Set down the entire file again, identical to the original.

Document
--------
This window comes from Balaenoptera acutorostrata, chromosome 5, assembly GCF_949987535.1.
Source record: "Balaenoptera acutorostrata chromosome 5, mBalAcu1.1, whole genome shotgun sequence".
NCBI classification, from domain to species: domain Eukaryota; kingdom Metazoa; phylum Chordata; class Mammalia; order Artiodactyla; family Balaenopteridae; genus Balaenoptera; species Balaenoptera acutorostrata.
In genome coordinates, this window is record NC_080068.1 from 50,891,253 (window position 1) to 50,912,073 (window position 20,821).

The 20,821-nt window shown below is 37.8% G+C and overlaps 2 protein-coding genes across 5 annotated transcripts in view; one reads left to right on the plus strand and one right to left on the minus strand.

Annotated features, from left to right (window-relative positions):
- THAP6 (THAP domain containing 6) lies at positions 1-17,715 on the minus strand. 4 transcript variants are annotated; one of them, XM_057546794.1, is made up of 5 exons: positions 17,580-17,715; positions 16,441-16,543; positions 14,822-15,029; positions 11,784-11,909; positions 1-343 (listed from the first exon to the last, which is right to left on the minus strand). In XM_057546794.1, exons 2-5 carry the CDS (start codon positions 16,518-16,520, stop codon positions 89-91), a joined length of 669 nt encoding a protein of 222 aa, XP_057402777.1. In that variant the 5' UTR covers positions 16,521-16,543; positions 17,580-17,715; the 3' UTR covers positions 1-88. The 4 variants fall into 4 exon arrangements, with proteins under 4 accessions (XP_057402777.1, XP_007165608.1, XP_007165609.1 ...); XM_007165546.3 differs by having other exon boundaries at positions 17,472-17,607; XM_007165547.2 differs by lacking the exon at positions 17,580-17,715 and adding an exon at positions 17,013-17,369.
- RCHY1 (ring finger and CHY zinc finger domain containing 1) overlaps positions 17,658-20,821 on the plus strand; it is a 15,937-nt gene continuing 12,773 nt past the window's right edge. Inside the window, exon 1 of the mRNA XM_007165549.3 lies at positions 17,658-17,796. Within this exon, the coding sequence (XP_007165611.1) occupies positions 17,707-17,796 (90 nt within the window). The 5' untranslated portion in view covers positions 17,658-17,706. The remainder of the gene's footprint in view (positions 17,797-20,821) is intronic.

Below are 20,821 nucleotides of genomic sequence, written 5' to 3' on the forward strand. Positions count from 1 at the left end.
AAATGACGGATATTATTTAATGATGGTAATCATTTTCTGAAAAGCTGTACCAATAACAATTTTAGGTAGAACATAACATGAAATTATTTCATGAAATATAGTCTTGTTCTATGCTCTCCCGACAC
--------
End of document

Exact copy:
This window comes from Balaenoptera acutorostrata, chromosome 5, assembly GCF_949987535.1.
Source record: "Balaenoptera acutorostrata chromosome 5, mBalAcu1.1, whole genome shotgun sequence".
NCBI classification, from domain to species: domain Eukaryota; kingdom Metazoa; phylum Chordata; class Mammalia; order Artiodactyla; family Balaenopteridae; genus Balaenoptera; species Balaenoptera acutorostrata.
In genome coordinates, this window is record NC_080068.1 from 50,891,253 (window position 1) to 50,912,073 (window position 20,821).

The 20,821-nt window shown below is 37.8% G+C and overlaps 2 protein-coding genes across 5 annotated transcripts in view; one reads left to right on the plus strand and one right to left on the minus strand.

Annotated features, from left to right (window-relative positions):
- THAP6 (THAP domain containing 6) lies at positions 1-17,715 on the minus strand. 4 transcript variants are annotated; one of them, XM_057546794.1, is made up of 5 exons: positions 17,580-17,715; positions 16,441-16,543; positions 14,822-15,029; positions 11,784-11,909; positions 1-343 (listed from the first exon to the last, which is right to left on the minus strand). In XM_057546794.1, exons 2-5 carry the CDS (start codon positions 16,518-16,520, stop codon positions 89-91), a joined length of 669 nt encoding a protein of 222 aa, XP_057402777.1. In that variant the 5' UTR covers positions 16,521-16,543; positions 17,580-17,715; the 3' UTR covers positions 1-88. The 4 variants fall into 4 exon arrangements, with proteins under 4 accessions (XP_057402777.1, XP_007165608.1, XP_007165609.1 ...); XM_007165546.3 differs by having other exon boundaries at positions 17,472-17,607; XM_007165547.2 differs by lacking the exon at positions 17,580-17,715 and adding an exon at positions 17,013-17,369.
- RCHY1 (ring finger and CHY zinc finger domain containing 1) overlaps positions 17,658-20,821 on the plus strand; it is a 15,937-nt gene continuing 12,773 nt past the window's right edge. Inside the window, exon 1 of the mRNA XM_007165549.3 lies at positions 17,658-17,796. Within this exon, the coding sequence (XP_007165611.1) occupies positions 17,707-17,796 (90 nt within the window). The 5' untranslated portion in view covers positions 17,658-17,706. The remainder of the gene's footprint in view (positions 17,797-20,821) is intronic.

Below are 20,821 nucleotides of genomic sequence, written 5' to 3' on the forward strand. Positions count from 1 at the left end.
AAATGACGGATATTATTTAATGATGGTAATCATTTTCTGAAAAGCTGTACCAATAACAATTTTAGGTAGAACATAACATGAAATTATTTCATGAAATATAGTCTTGTTCTATGCTCTCCCGACAC